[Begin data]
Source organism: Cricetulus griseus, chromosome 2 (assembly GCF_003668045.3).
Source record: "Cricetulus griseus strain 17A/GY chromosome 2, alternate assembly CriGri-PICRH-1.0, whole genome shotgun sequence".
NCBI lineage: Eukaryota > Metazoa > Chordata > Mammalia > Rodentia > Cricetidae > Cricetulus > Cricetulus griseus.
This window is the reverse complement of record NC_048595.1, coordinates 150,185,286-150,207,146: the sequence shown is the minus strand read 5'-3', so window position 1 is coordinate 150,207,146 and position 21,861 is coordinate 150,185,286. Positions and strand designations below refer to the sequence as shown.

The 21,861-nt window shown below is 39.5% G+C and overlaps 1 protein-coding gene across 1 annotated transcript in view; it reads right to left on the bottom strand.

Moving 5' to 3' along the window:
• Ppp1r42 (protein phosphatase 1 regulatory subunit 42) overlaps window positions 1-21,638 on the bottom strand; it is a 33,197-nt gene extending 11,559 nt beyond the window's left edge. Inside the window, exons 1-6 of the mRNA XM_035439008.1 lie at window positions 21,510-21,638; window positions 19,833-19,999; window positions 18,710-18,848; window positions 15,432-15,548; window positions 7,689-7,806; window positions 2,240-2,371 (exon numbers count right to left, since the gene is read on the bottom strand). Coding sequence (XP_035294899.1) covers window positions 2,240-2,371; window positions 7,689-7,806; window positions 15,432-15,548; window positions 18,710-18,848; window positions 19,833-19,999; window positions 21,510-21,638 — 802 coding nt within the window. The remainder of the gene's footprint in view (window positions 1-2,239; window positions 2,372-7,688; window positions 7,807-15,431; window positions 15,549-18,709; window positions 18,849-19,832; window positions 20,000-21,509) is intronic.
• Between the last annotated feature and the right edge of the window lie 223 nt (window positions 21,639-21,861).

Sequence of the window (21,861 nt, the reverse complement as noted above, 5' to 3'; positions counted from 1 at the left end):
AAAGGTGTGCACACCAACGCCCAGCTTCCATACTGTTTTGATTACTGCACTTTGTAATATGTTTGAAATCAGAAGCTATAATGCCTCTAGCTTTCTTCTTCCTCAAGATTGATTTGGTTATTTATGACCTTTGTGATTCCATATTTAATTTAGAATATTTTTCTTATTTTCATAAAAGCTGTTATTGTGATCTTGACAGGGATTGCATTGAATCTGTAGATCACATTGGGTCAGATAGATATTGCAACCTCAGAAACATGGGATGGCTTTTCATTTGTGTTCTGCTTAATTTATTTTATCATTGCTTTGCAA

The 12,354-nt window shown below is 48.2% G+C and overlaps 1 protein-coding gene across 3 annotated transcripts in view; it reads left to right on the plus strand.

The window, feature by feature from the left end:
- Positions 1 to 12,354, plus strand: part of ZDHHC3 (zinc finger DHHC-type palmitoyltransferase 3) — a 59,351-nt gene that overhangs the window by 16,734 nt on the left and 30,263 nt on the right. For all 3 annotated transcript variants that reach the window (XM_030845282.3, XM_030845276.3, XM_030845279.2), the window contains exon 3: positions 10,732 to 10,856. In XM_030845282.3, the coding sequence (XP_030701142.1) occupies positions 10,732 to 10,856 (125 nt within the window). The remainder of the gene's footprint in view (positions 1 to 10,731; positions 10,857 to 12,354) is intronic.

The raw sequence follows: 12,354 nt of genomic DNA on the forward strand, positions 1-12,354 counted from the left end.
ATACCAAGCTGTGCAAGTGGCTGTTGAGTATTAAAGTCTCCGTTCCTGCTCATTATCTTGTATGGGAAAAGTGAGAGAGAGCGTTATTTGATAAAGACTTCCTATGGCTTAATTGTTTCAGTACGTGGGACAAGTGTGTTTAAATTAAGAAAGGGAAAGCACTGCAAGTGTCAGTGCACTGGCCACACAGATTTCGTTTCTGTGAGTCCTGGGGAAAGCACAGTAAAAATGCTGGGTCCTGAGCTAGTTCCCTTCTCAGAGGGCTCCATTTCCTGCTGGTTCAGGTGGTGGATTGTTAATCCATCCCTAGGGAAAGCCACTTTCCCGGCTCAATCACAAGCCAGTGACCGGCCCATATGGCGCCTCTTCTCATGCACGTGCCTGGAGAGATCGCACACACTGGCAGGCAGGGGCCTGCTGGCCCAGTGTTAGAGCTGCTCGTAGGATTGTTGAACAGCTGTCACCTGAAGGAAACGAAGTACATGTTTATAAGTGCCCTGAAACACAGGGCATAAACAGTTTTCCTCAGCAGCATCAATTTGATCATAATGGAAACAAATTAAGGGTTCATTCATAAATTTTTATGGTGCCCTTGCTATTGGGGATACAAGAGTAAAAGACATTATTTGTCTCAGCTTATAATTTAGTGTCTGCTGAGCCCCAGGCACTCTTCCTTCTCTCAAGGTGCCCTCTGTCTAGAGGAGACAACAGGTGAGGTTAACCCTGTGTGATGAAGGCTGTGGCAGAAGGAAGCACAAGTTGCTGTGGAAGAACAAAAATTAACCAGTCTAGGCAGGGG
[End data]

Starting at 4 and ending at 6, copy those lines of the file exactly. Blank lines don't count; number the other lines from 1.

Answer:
This window is the reverse complement of record NC_048595.1, coordinates 150,185,286-150,207,146: the sequence shown is the minus strand read 5'-3', so window position 1 is coordinate 150,207,146 and position 21,861 is coordinate 150,185,286. Positions and strand designations below refer to the sequence as shown.

The 21,861-nt window shown below is 39.5% G+C and overlaps 1 protein-coding gene across 1 annotated transcript in view; it reads right to left on the bottom strand.

Moving 5' to 3' along the window: